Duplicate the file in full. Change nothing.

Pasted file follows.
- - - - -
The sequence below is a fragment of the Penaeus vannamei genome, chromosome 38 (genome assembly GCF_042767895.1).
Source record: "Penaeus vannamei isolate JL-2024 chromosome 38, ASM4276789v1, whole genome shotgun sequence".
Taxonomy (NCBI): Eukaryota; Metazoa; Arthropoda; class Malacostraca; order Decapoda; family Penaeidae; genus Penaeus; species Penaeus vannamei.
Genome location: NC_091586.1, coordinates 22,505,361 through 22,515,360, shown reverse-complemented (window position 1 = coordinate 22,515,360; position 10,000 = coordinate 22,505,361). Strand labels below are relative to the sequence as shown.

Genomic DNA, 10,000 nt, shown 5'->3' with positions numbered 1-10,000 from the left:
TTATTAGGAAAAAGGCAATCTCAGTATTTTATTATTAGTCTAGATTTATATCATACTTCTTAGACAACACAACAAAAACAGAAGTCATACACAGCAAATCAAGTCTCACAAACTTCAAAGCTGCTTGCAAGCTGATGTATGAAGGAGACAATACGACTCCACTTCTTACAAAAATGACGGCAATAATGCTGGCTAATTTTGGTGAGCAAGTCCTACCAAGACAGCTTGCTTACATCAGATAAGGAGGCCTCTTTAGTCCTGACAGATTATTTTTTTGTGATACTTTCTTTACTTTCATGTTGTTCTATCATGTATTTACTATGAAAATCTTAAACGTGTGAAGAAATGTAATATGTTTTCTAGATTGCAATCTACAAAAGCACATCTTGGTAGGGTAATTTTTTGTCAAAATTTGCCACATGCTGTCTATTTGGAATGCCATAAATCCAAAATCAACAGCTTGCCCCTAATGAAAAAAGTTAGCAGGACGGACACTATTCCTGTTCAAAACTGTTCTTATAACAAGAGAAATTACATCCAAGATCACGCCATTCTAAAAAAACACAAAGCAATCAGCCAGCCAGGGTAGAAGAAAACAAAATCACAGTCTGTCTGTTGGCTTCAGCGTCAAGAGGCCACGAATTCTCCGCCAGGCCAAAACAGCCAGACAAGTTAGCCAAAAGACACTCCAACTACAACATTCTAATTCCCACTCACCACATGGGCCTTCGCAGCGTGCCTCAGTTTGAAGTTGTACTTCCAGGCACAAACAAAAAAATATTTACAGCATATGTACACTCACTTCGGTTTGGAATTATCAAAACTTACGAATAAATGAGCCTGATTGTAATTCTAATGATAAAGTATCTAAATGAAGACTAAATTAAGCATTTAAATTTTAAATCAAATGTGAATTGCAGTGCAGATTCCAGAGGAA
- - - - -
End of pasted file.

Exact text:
The sequence below is a fragment of the Penaeus vannamei genome, chromosome 38 (genome assembly GCF_042767895.1).
Source record: "Penaeus vannamei isolate JL-2024 chromosome 38, ASM4276789v1, whole genome shotgun sequence".
Taxonomy (NCBI): Eukaryota; Metazoa; Arthropoda; class Malacostraca; order Decapoda; family Penaeidae; genus Penaeus; species Penaeus vannamei.
Genome location: NC_091586.1, coordinates 22,505,361 through 22,515,360, shown reverse-complemented (window position 1 = coordinate 22,515,360; position 10,000 = coordinate 22,505,361). Strand labels below are relative to the sequence as shown.

Genomic DNA, 10,000 nt, shown 5'->3' with positions numbered 1-10,000 from the left:
TTATTAGGAAAAAGGCAATCTCAGTATTTTATTATTAGTCTAGATTTATATCATACTTCTTAGACAACACAACAAAAACAGAAGTCATACACAGCAAATCAAGTCTCACAAACTTCAAAGCTGCTTGCAAGCTGATGTATGAAGGAGACAATACGACTCCACTTCTTACAAAAATGACGGCAATAATGCTGGCTAATTTTGGTGAGCAAGTCCTACCAAGACAGCTTGCTTACATCAGATAAGGAGGCCTCTTTAGTCCTGACAGATTATTTTTTTGTGATACTTTCTTTACTTTCATGTTGTTCTATCATGTATTTACTATGAAAATCTTAAACGTGTGAAGAAATGTAATATGTTTTCTAGATTGCAATCTACAAAAGCACATCTTGGTAGGGTAATTTTTTGTCAAAATTTGCCACATGCTGTCTATTTGGAATGCCATAAATCCAAAATCAACAGCTTGCCCCTAATGAAAAAAGTTAGCAGGACGGACACTATTCCTGTTCAAAACTGTTCTTATAACAAGAGAAATTACATCCAAGATCACGCCATTCTAAAAAAACACAAAGCAATCAGCCAGCCAGGGTAGAAGAAAACAAAATCACAGTCTGTCTGTTGGCTTCAGCGTCAAGAGGCCACGAATTCTCCGCCAGGCCAAAACAGCCAGACAAGTTAGCCAAAAGACACTCCAACTACAACATTCTAATTCCCACTCACCACATGGGCCTTCGCAGCGTGCCTCAGTTTGAAGTTGTACTTCCAGGCACAAACAAAAAAATATTTACAGCATATGTACACTCACTTCGGTTTGGAATTATCAAAACTTACGAATAAATGAGCCTGATTGTAATTCTAATGATAAAGTATCTAAATGAAGACTAAATTAAGCATTTAAATTTTAAATCAAATGTGAATTGCAGTGCAGATTCCAGAGGAA